Giuliani associates accused of funnelling money to pro-Trump group plead not guilty

Two Soviet-born Florida businessmen who helped President Donald Trump's lawyer Rudy Giuliani investigate political rival Joe Biden pleaded not guilty on Wednesday to illegally funnelling money to a pro-Trump election committee and other politicians.

NEW YORK (REUTERS) - Two foreign-born Florida businessmen who helped United States President Donald Trump's personal lawyer, Mr Rudy Giuliani, investigate political rival Joe Biden pleaded not guilty on Wednesday (Oct 23) to illegally funnelling money to a pro-Trump election committee and other politicians.

Ukraine-born Lev Parnas and Belarus-born Igor Fruman entered their not guilty pleas to federal campaign finance charges before US District Judge Paul Oetken in Manhattan.

Federal prosecutors have accused Parnas and Fruman of using a shell company to donate US$325,000 (S$443,000) to the pro-Trump committee, America First Action, and raising money for former US Representative Pete Sessions of Texas as part of an effort to have the Republican president remove the US ambassador to Ukraine.

The arrest of Parnas and Fruman at a Washington-area airport earlier this month, as they prepared to fly out of the US on one-way tickets, was yet another political hazard for Mr Trump amid a fast-moving impeachment inquiry by the Democratic-led US House of Representatives.

Both Parnas and Fruman are free on bail.

The two men have been charged with conspiracy, making false statements to the authorities and falsifying business records.

Mr Joseph Bondy, a lawyer for Parnas, told reporters outside the courthouse that he looked forward to proceeding based on the evidence, not "a smear campaign that's been driven by self-serving and misleading leaks apparently from the highest levels of our government".

Parnas himself also denied the charges against him.

"I will be vindicated," he said.

Prosecutors are examining Mr Giuliani's interactions with the two men, according to a source familiar with the matter. Assistant US Attorney Rebekah Donaleski, one of the prosecutors in the case, said at Wednesday's hearing that an investigation was continuing.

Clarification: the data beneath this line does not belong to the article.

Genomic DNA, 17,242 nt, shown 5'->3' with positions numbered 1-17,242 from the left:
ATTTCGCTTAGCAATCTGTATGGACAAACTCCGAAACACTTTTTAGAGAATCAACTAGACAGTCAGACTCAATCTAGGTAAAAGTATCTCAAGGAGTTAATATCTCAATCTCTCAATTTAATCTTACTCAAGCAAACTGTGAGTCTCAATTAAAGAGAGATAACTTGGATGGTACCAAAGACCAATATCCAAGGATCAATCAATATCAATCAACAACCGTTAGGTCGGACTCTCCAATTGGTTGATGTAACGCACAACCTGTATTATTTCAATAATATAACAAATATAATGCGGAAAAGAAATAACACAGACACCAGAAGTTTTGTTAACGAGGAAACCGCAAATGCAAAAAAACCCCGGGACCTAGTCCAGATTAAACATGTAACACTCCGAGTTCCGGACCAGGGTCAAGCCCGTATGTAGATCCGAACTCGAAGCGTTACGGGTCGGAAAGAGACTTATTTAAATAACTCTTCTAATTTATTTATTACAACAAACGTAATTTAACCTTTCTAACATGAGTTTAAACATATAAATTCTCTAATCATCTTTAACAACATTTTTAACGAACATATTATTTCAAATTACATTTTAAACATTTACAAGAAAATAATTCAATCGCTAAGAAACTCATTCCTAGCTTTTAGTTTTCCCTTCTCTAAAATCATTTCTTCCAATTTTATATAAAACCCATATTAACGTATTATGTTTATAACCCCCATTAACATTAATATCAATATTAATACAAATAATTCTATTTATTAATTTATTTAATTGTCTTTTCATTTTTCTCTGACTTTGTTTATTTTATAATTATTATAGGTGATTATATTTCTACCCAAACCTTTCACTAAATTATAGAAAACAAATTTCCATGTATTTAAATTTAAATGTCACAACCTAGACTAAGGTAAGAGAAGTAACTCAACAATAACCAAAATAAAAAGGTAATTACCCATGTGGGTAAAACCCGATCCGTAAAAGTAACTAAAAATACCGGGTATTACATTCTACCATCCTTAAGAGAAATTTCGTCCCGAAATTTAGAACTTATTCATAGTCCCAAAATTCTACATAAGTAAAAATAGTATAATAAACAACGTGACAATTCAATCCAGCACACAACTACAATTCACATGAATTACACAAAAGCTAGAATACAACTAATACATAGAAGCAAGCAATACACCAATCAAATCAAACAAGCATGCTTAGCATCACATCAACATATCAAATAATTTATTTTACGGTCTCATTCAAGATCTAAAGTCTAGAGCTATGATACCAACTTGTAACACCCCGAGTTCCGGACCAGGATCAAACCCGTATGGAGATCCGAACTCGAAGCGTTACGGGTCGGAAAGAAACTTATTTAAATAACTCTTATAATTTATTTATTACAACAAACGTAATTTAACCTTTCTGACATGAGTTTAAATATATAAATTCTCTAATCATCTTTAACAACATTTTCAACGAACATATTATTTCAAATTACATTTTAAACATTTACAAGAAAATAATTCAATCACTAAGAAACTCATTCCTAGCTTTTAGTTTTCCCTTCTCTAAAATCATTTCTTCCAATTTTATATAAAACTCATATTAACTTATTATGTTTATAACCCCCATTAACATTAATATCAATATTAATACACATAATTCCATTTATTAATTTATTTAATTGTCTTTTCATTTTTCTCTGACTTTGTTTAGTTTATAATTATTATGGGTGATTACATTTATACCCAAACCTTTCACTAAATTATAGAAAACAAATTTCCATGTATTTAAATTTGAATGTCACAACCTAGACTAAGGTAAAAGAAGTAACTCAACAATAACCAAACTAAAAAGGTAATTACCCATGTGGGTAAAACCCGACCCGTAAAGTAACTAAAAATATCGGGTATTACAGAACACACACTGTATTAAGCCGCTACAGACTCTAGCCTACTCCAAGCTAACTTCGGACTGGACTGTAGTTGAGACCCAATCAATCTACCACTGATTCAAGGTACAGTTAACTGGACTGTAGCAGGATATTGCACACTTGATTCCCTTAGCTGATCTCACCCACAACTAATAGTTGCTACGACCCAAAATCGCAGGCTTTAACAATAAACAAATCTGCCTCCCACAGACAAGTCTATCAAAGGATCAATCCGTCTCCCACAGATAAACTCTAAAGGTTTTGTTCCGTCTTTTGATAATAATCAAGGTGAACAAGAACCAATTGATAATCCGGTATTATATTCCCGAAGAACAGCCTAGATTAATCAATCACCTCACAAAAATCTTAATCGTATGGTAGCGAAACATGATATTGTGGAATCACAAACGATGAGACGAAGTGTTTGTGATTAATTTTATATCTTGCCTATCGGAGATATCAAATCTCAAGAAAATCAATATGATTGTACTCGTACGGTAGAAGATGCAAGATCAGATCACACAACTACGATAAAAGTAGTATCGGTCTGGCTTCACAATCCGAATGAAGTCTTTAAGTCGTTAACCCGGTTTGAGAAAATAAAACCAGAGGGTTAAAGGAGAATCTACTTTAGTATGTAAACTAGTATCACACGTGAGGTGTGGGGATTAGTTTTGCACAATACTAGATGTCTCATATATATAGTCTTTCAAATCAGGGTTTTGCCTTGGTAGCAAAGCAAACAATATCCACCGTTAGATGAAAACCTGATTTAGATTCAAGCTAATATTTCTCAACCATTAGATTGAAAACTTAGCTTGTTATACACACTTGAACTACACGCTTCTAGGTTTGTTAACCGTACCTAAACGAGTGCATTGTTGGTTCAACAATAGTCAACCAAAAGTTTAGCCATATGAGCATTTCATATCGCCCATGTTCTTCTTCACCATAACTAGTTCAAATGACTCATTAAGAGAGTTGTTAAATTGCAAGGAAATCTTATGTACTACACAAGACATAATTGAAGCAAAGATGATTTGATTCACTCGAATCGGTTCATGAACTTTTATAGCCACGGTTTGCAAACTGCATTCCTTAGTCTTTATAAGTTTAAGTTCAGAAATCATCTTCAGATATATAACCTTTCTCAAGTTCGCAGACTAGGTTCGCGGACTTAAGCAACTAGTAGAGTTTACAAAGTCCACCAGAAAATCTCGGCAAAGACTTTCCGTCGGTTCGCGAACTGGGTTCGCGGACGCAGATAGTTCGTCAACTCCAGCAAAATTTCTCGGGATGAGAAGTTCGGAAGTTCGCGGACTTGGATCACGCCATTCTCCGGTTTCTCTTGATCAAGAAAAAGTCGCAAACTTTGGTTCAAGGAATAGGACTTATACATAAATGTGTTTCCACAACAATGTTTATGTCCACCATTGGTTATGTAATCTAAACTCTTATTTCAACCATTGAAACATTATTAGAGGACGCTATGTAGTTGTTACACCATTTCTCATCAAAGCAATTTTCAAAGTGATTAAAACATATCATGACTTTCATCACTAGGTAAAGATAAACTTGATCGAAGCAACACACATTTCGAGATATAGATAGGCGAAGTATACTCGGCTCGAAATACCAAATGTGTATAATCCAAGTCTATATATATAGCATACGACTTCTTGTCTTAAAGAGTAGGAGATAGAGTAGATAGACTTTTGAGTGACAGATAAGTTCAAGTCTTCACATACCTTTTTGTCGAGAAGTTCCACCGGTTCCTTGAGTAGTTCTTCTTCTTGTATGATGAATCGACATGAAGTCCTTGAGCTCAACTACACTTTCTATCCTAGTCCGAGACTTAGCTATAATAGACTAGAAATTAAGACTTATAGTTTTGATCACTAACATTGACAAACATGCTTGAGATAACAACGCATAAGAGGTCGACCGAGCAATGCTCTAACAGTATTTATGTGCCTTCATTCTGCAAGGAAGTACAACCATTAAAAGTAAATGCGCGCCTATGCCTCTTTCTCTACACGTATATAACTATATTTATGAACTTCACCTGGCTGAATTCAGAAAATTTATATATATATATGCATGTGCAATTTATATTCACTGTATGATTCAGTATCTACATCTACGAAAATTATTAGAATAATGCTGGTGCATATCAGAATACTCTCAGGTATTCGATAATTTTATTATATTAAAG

Mr Giuliani has said Parnas and Fruman helped his efforts in Ukraine to investigate Mr Biden and Mr Biden’s son Hunter. The younger Biden had served as a director of a Ukrainian energy company.

Mr Giuliani has denied wrongdoing.

Mr Edward McMahon, another one of Parnas' lawyers, said at Wednesday's court hearing he believed some documents obtained by prosecutors in the case could be protected by attorney-client privilege or executive privilege, because Mr Giuliani had been Parnas' attorney and is Mr Trump's personal attorney.

Ms Donaleski, one of the prosecutors, said there was already a legal team in place to deal with privilege issues.

Prosecutors said Parnas and Fruman funnelled money from an unnamed Russian businessman to political candidates in several states to help the businessman obtain permits needed for a proposed marijuana business, which never materialised. US law prohibits foreign donations to political campaigns.

Prosecutors say Parnas and Fruman committed to raise US$20,000 for Mr Sessions as part of an effort to get Mr Trump to remove US Ambassador to Ukraine Marie Yovanovitch.

That effort was carried out at the request of at least one Ukrainian official, prosecutors said.

Mr Trump ordered Ms Yovanovitch removed in May. She testified in the House impeachment inquiry on Oct 11.


A former Sessions staff member, Ms Caroline Boothe, is cooperating with the Manhattan prosecutors' investigation, her lawyer confirmed on Wednesday. Her cooperation was first reported by The Hill.

Mr Sessions previously confirmed that he too was cooperating with the investigation.

The impeachment inquiry is centred on Mr Trump's request in a July phone call for Ukrainian President Volodymyr Zelensky to investigate Mr Biden, a former vice-president and a top contender for the 2020 Democratic presidential nomination. The request came after Mr Trump withheld US$391 million in security aid to Ukraine, which he later released.

Democrats have accused Mr Trump of pressuring a vulnerable foreign ally to dig up dirt on a domestic political opponent for his own political benefit.

Mr Trump has denied wrongdoing and described the impeachment probe as a partisan smear.

Two other men charged in the marijuana business scheme, Andrey Kukushkin and David Correia, pleaded not guilty last Thursday.